Welcome to Edinburg, ND!
Northeast North Dakota is a well-kept secret, especially the little town of Edinburg. It sits on the edge of the fertile farmland of the Red River Valley and the prairies of the west. Edinburg has a population of about 190 people with the drive, dreams and heart of cities 10 times its size. Edinburg could be a "throw-back" to the 50's with its pristine cleanliness, manicured yards and well-kept homes, but it is most definitely planted in the 21st century with citizens who strive to keep Edinburg very much alive!
Edinburg is a great place to live!
Davidson Post 156 is pictured above. Lt Jordan Mays (in back row-right) was the speaker for the Memorial Day program. Also pictured is Abbie Sondeland who has been the trumpeteer for for the Legion during her high school and now college years. Also, Joe Holm (front-left with jacket on) said this was his 70th year of participating with the legion on Memorial Day. That is an awesome feat! Joe is a very special guy to everyone.
Check out the Community Page for an article on an Eagle Scout with ties to the community.
This Week's news
DURING WWII N. ORDAHL, THE BANKER AT THE TIME, COMPILED, TYPED AND SENT A HOMETOWN NEWSPAPER TO THE LOCAL SERVICEMEN SERVING OUR COUNTRY. HE WANTED THE MEN AND WOMEN TO KNOW WHAT WAS GOING ON BACK HOME. DAVID MONSON GAVE ME COPIES OF THE PAPERS CALLED "THE SERVICEMAN". I WILL SHARE A FEW TIDBITS FROM TIME TO TIME.
EXCERPTS FROM THE MAY 1945 SERVICEMAN:
V-E DAY: There was great rejoicing over the victory in Europe and the end of fighting, although our joy was tempered by the knowledge that we still have a tough war to fight. There was not much demonstration in Edinburg, save for the ringing of the church bell that night and the victory service at the Norwegian Lutheran Church. For this occasion, V-E Day was celebrated with songs by the girls choir and by Mrs. Overgaard. The church was well filled, but the American Legion boys we had expected to attend in a body were prevented from being present.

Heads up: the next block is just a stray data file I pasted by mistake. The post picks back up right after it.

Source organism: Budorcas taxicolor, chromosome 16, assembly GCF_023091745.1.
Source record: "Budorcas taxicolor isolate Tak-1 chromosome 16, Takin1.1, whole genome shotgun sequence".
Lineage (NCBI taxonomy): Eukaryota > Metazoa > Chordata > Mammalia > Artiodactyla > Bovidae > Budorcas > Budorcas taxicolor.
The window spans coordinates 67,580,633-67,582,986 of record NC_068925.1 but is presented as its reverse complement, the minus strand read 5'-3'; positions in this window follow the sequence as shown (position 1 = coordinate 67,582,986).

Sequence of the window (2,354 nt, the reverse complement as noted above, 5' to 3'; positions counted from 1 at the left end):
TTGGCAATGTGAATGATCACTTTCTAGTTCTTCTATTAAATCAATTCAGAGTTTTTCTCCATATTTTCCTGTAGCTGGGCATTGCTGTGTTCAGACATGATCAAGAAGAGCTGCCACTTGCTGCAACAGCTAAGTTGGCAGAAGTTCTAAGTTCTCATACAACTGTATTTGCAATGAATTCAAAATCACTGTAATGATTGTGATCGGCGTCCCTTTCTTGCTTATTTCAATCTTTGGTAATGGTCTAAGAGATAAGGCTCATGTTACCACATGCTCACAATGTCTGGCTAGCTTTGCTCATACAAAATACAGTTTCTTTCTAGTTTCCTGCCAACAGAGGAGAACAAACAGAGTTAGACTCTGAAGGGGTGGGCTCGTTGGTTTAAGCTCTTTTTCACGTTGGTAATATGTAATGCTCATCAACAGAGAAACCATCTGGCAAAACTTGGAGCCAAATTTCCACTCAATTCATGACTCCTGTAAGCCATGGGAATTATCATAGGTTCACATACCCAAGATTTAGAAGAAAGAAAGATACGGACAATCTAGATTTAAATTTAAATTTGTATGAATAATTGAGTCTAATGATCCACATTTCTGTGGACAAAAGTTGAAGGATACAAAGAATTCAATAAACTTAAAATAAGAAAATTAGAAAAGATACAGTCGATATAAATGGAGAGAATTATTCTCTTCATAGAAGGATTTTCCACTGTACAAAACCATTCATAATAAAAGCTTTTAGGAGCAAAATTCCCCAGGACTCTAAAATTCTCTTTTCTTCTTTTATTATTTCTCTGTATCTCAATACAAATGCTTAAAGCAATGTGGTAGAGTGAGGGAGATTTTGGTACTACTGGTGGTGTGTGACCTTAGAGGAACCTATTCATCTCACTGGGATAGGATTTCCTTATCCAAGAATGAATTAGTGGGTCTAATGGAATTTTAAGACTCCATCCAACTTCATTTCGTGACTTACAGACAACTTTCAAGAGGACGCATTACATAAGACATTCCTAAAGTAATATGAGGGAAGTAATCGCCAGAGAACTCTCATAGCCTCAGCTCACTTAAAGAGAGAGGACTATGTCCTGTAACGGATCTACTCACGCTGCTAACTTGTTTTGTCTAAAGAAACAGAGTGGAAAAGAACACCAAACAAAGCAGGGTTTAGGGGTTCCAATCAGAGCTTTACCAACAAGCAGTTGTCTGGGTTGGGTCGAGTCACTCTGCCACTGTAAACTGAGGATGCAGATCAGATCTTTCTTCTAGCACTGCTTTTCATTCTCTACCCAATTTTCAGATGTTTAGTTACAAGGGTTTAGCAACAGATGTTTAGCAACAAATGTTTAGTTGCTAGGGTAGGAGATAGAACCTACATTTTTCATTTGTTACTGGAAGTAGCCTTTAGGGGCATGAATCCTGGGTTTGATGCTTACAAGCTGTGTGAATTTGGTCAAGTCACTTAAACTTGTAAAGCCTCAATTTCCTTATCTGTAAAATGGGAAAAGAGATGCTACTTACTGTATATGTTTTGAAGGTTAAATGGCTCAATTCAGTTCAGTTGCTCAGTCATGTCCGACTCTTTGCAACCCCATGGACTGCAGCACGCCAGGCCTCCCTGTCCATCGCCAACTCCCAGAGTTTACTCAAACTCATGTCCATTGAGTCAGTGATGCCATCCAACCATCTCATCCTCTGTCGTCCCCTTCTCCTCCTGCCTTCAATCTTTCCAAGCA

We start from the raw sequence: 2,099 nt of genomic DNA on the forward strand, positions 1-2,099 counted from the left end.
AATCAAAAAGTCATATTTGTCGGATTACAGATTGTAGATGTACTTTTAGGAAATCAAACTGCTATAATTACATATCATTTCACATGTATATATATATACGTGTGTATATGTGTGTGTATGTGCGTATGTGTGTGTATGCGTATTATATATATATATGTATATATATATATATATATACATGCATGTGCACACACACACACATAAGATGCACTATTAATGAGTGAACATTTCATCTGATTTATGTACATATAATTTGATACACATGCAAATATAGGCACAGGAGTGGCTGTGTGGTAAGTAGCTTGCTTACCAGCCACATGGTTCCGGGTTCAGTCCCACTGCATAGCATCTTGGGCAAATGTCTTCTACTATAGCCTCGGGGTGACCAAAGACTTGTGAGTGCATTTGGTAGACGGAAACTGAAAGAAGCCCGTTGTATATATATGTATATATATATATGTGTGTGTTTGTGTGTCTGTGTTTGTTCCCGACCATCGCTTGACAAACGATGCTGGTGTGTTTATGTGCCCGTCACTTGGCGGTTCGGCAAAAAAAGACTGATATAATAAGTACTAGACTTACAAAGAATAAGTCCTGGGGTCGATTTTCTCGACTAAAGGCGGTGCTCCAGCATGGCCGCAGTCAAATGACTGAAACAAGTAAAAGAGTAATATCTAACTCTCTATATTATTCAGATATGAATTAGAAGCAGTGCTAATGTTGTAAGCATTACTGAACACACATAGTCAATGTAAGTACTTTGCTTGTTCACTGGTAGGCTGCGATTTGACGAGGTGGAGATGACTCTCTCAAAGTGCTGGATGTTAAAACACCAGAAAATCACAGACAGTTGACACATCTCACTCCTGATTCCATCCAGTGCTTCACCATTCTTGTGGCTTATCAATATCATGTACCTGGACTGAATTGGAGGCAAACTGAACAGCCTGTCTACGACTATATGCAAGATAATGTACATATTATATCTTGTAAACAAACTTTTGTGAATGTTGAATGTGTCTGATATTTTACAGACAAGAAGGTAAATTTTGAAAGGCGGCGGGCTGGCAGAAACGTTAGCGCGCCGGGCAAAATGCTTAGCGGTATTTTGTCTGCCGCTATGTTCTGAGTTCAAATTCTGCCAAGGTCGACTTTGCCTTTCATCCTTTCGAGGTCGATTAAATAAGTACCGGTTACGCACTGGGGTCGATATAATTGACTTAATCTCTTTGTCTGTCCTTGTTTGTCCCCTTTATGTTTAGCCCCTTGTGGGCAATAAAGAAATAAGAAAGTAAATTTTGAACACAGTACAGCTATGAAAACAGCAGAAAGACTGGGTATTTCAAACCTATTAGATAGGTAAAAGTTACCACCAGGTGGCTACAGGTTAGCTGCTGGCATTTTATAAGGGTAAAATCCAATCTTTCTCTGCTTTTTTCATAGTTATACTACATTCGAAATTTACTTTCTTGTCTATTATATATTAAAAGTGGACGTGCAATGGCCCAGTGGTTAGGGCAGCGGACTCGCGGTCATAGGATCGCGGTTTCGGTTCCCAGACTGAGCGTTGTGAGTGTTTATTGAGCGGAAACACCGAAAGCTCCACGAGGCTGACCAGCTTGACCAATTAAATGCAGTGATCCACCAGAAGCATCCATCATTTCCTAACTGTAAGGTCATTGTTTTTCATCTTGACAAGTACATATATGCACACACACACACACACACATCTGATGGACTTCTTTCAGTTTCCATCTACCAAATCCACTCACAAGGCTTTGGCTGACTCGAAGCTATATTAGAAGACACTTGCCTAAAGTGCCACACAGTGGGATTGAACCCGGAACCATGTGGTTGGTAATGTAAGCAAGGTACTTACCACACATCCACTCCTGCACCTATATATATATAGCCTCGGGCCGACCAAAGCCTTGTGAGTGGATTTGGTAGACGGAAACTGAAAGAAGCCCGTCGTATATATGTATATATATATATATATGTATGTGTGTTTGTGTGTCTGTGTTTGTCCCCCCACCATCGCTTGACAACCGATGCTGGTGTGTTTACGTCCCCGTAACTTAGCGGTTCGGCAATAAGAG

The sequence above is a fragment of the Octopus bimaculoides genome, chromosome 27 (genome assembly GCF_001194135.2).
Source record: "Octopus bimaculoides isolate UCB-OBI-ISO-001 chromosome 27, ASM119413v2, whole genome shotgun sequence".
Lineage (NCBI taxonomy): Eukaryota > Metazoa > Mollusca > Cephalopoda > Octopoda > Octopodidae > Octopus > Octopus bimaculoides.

Great relief and satisfaction over the end of the European war was certainly felt by everyone. Those who have loved ones in the European Theater look forward to their early return to the United States. Some will be discharged while others have only furloughs as they are being deployed to the Pacific.
During the year many changes have taken place in the world. We have just celebrated V-E day while Hitler and Mussolini and their fellow criminals have been eliminated or are in concentration camps. As we write, Quisling, who will go down in history as the arch traitor next to Judas Iscariot, is being tried by a court of justice in Olso, Norway. Himmler, the notorious killer, is dead by suicide and the rest of the Nazi and Fascist gangs who set out to rule the world will be up for trial. Justice, such as mortal man sees it, will be meted out to them.
Thus, momentous changes have taken place. Our country was plunged into deep sorow by the death of President Roosevelt, and that Grand Old Man, Cordell Hull, was forced to resign as Secretary of State due to ill health. Kings and queens have returned to their thrones, countries which were occupied have been liberated and thousands of prisoners of war and inmated of concentration caps have been released. There is much joy and thanksgiving in the hearts of men and women the world over.
"THE SERVICEMAN" is sponsored by the Lutheran Brotherhood of Edinburg, Odalen and Union and edited by N. Ordahl.
Life is good in Edinburg.